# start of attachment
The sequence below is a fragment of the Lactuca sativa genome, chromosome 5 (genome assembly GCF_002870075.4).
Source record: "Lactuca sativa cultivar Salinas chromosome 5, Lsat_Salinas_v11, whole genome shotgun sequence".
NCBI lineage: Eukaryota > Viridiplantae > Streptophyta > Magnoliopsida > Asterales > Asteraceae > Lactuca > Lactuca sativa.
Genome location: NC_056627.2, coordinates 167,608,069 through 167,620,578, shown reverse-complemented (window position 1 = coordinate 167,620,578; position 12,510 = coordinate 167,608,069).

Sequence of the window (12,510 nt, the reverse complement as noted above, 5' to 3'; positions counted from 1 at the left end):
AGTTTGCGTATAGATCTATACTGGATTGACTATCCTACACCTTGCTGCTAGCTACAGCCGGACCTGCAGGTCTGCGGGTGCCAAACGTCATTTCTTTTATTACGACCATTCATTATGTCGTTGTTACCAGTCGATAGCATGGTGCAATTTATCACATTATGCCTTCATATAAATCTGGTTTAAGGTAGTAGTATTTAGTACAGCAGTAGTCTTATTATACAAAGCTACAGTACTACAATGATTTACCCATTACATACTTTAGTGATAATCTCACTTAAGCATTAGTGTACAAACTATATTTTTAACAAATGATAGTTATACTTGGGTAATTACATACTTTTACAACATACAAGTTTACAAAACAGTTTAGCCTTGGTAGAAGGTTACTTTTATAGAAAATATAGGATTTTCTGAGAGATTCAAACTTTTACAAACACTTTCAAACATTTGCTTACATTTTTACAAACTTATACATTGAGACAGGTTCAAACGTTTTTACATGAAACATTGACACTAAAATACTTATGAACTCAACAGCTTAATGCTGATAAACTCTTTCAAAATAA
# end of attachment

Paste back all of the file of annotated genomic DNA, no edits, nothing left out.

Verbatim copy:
The sequence below is a fragment of the Lactuca sativa genome, chromosome 5 (genome assembly GCF_002870075.4).
Source record: "Lactuca sativa cultivar Salinas chromosome 5, Lsat_Salinas_v11, whole genome shotgun sequence".
NCBI lineage: Eukaryota > Viridiplantae > Streptophyta > Magnoliopsida > Asterales > Asteraceae > Lactuca > Lactuca sativa.
Genome location: NC_056627.2, coordinates 167,608,069 through 167,620,578, shown reverse-complemented (window position 1 = coordinate 167,620,578; position 12,510 = coordinate 167,608,069).

Sequence of the window (12,510 nt, the reverse complement as noted above, 5' to 3'; positions counted from 1 at the left end):
AGTTTGCGTATAGATCTATACTGGATTGACTATCCTACACCTTGCTGCTAGCTACAGCCGGACCTGCAGGTCTGCGGGTGCCAAACGTCATTTCTTTTATTACGACCATTCATTATGTCGTTGTTACCAGTCGATAGCATGGTGCAATTTATCACATTATGCCTTCATATAAATCTGGTTTAAGGTAGTAGTATTTAGTACAGCAGTAGTCTTATTATACAAAGCTACAGTACTACAATGATTTACCCATTACATACTTTAGTGATAATCTCACTTAAGCATTAGTGTACAAACTATATTTTTAACAAATGATAGTTATACTTGGGTAATTACATACTTTTACAACATACAAGTTTACAAAACAGTTTAGCCTTGGTAGAAGGTTACTTTTATAGAAAATATAGGATTTTCTGAGAGATTCAAACTTTTACAAACACTTTCAAACATTTGCTTACATTTTTACAAACTTATACATTGAGACAGGTTCAAACGTTTTTACATGAAACATTGACACTAAAATACTTATGAACTCAACAGCTTAATGCTGATAAACTCTTTCAAAATAA